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Research shows that most of us could gain around 1lb (half a kilo) during the winter months. That may not sound like much but, over a decade, it can add up.
The two main reasons that people put on weight in winter are:
Cold weather and shorter days can make it harder to find the motivation to exercise outdoors.
This means you're missing out on your recommended 150 minutes a week of physical activity.
If you are also consuming the same amount of calories, or perhaps even more with heavier, warming winter food, this can lead to weight gain.
Then, of course, there are the annual December festivities, such as work Christmas parties and family get-togethers.
So what's the solution? Here are five simple ways to avoid winter weight gain.
When the temperature drops, it's easy to give up on being active outdoors. In winter, we might do fewer calorie-burning outdoor activities, such as cycling, short walks and gardening.
Cold weather doesn't mean you have to abandon physical activity completely. Instead, try to fit in what you can, and think about indoor activities, too.
Get more tips for exercising in winter.
Make it easier to prepare a healthy meal by keeping your cupboard stocked with healthy staples. You'll save money and help avoid the temptation to order a high-calorie takeaway.
Healthy store-cupboard staples include:
And don't forget your freezer. Try these tips:
Find more ways to cook on a budget.
Hot drinks in winter can help you keep warm, but remember that some are high in calories.
Putting syrups and whipped cream in drinks adds extra calories and free sugars. Takeaway coffees and hot chocolate can be high in calories, free sugars and saturated fat.
An average medium café mocha from a high-street café chain can contain around 360 calories. This is almost a fifth of your total daily calorie allowance.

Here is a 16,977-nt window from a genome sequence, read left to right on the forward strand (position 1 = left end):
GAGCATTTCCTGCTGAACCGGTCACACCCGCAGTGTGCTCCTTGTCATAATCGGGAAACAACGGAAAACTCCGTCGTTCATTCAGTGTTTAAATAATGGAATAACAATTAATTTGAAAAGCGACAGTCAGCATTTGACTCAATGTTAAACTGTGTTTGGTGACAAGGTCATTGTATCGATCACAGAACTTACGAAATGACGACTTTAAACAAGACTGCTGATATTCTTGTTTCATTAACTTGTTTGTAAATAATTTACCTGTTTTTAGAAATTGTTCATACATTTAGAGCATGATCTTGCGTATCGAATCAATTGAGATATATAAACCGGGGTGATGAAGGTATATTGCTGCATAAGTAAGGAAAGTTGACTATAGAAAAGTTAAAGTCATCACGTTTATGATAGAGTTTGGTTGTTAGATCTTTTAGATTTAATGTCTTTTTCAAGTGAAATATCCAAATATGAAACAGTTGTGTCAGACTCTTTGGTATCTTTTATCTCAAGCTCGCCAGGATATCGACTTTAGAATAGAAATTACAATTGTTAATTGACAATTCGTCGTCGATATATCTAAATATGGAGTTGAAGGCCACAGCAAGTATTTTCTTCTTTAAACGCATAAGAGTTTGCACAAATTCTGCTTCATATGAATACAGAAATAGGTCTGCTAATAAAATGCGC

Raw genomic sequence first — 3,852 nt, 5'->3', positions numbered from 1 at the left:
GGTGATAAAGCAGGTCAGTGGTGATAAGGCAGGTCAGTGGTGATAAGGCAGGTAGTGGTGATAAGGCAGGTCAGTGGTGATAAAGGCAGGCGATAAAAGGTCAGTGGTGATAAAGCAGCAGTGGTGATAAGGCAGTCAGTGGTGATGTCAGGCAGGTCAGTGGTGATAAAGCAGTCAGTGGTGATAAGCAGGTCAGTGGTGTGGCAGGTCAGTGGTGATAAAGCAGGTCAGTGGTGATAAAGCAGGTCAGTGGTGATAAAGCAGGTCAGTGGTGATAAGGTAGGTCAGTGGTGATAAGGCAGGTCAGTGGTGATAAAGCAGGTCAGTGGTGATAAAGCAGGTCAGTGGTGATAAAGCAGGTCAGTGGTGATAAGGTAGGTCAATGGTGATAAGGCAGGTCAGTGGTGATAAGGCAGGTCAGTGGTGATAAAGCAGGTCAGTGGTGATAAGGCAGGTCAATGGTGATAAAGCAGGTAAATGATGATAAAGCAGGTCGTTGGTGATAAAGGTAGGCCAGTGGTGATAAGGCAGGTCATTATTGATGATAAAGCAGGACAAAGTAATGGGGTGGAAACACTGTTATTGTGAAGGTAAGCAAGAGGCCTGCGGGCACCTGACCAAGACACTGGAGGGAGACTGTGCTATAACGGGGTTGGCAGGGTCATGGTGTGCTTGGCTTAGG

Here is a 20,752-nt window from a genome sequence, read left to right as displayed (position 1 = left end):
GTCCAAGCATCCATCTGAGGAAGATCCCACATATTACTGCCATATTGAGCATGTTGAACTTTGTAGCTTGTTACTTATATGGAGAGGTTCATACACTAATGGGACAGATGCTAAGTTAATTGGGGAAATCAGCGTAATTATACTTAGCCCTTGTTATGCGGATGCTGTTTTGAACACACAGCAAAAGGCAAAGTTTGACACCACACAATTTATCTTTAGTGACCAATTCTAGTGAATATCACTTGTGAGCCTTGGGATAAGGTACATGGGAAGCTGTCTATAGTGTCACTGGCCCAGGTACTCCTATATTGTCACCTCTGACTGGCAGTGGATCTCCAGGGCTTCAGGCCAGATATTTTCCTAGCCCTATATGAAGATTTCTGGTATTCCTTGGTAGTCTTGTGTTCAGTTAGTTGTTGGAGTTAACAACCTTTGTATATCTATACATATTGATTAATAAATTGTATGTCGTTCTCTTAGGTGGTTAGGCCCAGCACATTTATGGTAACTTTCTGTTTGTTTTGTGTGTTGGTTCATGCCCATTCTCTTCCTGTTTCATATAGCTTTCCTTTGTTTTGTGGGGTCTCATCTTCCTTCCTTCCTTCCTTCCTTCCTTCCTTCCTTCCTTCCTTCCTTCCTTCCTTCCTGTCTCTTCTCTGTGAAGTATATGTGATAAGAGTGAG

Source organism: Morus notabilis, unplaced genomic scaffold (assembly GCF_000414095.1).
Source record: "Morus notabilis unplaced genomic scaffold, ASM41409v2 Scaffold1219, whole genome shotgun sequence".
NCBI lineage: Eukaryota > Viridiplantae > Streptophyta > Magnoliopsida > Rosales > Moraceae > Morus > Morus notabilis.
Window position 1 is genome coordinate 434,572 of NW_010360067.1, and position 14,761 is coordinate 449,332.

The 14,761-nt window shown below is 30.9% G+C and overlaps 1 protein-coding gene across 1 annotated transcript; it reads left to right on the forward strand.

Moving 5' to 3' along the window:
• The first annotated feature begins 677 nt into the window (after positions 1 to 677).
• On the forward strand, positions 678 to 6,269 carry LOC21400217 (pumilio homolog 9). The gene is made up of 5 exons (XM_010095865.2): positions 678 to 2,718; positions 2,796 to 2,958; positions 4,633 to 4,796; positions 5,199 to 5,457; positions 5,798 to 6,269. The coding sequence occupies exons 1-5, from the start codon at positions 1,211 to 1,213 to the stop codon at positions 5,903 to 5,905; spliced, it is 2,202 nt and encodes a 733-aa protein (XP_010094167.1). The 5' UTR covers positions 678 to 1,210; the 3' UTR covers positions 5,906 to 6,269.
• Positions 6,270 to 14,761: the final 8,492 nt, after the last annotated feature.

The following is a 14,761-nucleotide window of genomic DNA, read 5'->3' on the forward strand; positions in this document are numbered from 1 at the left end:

Stick to regular coffee or tea, or ask for your drink to be "skinny" (made with skimmed milk). Also, limit your alcohol intake, as alcoholic drinks can contain a lot of calories.
Eating a wide variety of foods ensures you get a range of nutrients, including essential vitamins and minerals.
Look out for seasonal root vegetables – such as swedes, parsnips and turnips – and winter veggies such as cauliflower, Brussels sprouts, kale and artichokes. They're filling as well as nutritious and contribute to your 5 A Day.
During the festive period, you may consume a lot of foods high in sugar, salt and fat, which can be high in calories.
Try these healthier alternatives:
Get more tips for healthy food swaps.
Talk to your doctor or practice nurse, who may be able to refer you to a local weight-management support service.
Your local council may also offer weight management programmes.
Important: Our website provides useful information but is not a substitute for medical advice. You should always seek the advice of your doctor when making decisions about your health.